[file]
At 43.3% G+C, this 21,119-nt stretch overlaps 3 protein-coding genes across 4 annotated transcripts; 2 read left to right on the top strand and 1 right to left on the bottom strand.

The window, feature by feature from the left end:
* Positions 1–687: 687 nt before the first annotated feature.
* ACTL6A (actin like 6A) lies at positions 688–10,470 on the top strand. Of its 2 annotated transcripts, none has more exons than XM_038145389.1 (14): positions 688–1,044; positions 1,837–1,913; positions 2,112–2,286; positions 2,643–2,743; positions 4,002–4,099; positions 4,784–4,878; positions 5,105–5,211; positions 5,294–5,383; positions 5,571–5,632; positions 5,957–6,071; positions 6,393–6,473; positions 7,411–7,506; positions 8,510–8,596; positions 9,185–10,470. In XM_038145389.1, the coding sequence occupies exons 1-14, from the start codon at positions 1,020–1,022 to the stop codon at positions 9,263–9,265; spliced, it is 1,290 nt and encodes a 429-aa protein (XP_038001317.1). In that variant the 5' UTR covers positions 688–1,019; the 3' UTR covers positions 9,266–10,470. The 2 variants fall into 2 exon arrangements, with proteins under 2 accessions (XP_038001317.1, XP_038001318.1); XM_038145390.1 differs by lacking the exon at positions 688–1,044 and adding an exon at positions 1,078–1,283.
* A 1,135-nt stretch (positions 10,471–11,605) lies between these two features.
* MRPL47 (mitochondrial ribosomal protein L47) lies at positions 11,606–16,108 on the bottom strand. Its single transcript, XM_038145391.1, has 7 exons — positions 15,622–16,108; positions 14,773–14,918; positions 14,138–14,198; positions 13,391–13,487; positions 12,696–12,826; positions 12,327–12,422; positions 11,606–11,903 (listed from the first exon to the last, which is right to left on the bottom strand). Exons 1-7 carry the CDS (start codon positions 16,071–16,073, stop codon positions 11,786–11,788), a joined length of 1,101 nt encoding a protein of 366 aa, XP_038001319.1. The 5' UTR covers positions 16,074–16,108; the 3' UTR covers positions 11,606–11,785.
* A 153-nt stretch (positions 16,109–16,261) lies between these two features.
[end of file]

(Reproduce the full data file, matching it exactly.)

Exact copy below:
At 43.3% G+C, this 21,119-nt stretch overlaps 3 protein-coding genes across 4 annotated transcripts; 2 read left to right on the top strand and 1 right to left on the bottom strand.

The window, feature by feature from the left end:
* Positions 1–687: 687 nt before the first annotated feature.
* ACTL6A (actin like 6A) lies at positions 688–10,470 on the top strand. Of its 2 annotated transcripts, none has more exons than XM_038145389.1 (14): positions 688–1,044; positions 1,837–1,913; positions 2,112–2,286; positions 2,643–2,743; positions 4,002–4,099; positions 4,784–4,878; positions 5,105–5,211; positions 5,294–5,383; positions 5,571–5,632; positions 5,957–6,071; positions 6,393–6,473; positions 7,411–7,506; positions 8,510–8,596; positions 9,185–10,470. In XM_038145389.1, the coding sequence occupies exons 1-14, from the start codon at positions 1,020–1,022 to the stop codon at positions 9,263–9,265; spliced, it is 1,290 nt and encodes a 429-aa protein (XP_038001317.1). In that variant the 5' UTR covers positions 688–1,019; the 3' UTR covers positions 9,266–10,470. The 2 variants fall into 2 exon arrangements, with proteins under 2 accessions (XP_038001317.1, XP_038001318.1); XM_038145390.1 differs by lacking the exon at positions 688–1,044 and adding an exon at positions 1,078–1,283.
* A 1,135-nt stretch (positions 10,471–11,605) lies between these two features.
* MRPL47 (mitochondrial ribosomal protein L47) lies at positions 11,606–16,108 on the bottom strand. Its single transcript, XM_038145391.1, has 7 exons — positions 15,622–16,108; positions 14,773–14,918; positions 14,138–14,198; positions 13,391–13,487; positions 12,696–12,826; positions 12,327–12,422; positions 11,606–11,903 (listed from the first exon to the last, which is right to left on the bottom strand). Exons 1-7 carry the CDS (start codon positions 16,071–16,073, stop codon positions 11,786–11,788), a joined length of 1,101 nt encoding a protein of 366 aa, XP_038001319.1. The 5' UTR covers positions 16,074–16,108; the 3' UTR covers positions 11,606–11,785.
* A 153-nt stretch (positions 16,109–16,261) lies between these two features.